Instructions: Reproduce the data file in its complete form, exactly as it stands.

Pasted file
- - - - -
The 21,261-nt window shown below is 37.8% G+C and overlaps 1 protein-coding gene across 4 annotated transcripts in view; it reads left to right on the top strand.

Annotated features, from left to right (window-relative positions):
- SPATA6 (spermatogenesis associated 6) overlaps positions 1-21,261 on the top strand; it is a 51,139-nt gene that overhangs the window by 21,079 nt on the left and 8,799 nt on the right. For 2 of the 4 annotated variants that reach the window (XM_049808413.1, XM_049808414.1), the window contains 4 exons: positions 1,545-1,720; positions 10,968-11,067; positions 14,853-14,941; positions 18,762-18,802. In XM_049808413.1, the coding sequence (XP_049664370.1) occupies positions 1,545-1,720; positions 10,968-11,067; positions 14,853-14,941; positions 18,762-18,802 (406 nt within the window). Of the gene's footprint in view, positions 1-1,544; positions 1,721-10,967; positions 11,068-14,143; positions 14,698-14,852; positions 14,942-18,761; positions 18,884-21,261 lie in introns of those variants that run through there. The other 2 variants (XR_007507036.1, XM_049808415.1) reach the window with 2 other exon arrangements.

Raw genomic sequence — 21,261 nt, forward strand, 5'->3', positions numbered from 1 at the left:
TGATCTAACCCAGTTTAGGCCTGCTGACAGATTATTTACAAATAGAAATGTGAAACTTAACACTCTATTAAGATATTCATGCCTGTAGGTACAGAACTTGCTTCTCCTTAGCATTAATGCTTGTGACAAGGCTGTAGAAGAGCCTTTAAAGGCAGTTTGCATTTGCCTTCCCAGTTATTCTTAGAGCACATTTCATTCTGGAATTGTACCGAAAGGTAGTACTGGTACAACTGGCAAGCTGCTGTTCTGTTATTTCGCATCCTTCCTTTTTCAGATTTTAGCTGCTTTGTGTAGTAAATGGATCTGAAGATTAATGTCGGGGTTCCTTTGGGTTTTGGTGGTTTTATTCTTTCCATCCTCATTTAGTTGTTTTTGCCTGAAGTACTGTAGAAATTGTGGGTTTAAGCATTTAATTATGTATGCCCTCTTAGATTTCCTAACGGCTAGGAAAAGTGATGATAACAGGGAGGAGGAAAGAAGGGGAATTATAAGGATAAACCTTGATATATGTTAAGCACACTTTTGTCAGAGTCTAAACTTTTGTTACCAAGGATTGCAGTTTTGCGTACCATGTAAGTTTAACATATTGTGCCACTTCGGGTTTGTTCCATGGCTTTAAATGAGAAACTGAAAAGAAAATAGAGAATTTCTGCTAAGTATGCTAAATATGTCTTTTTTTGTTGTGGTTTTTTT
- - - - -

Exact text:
The 21,261-nt window shown below is 37.8% G+C and overlaps 1 protein-coding gene across 4 annotated transcripts in view; it reads left to right on the top strand.

Annotated features, from left to right (window-relative positions):
- SPATA6 (spermatogenesis associated 6) overlaps positions 1-21,261 on the top strand; it is a 51,139-nt gene that overhangs the window by 21,079 nt on the left and 8,799 nt on the right. For 2 of the 4 annotated variants that reach the window (XM_049808413.1, XM_049808414.1), the window contains 4 exons: positions 1,545-1,720; positions 10,968-11,067; positions 14,853-14,941; positions 18,762-18,802. In XM_049808413.1, the coding sequence (XP_049664370.1) occupies positions 1,545-1,720; positions 10,968-11,067; positions 14,853-14,941; positions 18,762-18,802 (406 nt within the window). Of the gene's footprint in view, positions 1-1,544; positions 1,721-10,967; positions 11,068-14,143; positions 14,698-14,852; positions 14,942-18,761; positions 18,884-21,261 lie in introns of those variants that run through there. The other 2 variants (XR_007507036.1, XM_049808415.1) reach the window with 2 other exon arrangements.

Raw genomic sequence — 21,261 nt, forward strand, 5'->3', positions numbered from 1 at the left:
TGATCTAACCCAGTTTAGGCCTGCTGACAGATTATTTACAAATAGAAATGTGAAACTTAACACTCTATTAAGATATTCATGCCTGTAGGTACAGAACTTGCTTCTCCTTAGCATTAATGCTTGTGACAAGGCTGTAGAAGAGCCTTTAAAGGCAGTTTGCATTTGCCTTCCCAGTTATTCTTAGAGCACATTTCATTCTGGAATTGTACCGAAAGGTAGTACTGGTACAACTGGCAAGCTGCTGTTCTGTTATTTCGCATCCTTCCTTTTTCAGATTTTAGCTGCTTTGTGTAGTAAATGGATCTGAAGATTAATGTCGGGGTTCCTTTGGGTTTTGGTGGTTTTATTCTTTCCATCCTCATTTAGTTGTTTTTGCCTGAAGTACTGTAGAAATTGTGGGTTTAAGCATTTAATTATGTATGCCCTCTTAGATTTCCTAACGGCTAGGAAAAGTGATGATAACAGGGAGGAGGAAAGAAGGGGAATTATAAGGATAAACCTTGATATATGTTAAGCACACTTTTGTCAGAGTCTAAACTTTTGTTACCAAGGATTGCAGTTTTGCGTACCATGTAAGTTTAACATATTGTGCCACTTCGGGTTTGTTCCATGGCTTTAAATGAGAAACTGAAAAGAAAATAGAGAATTTCTGCTAAGTATGCTAAATATGTCTTTTTTTGTTGTGGTTTTTTT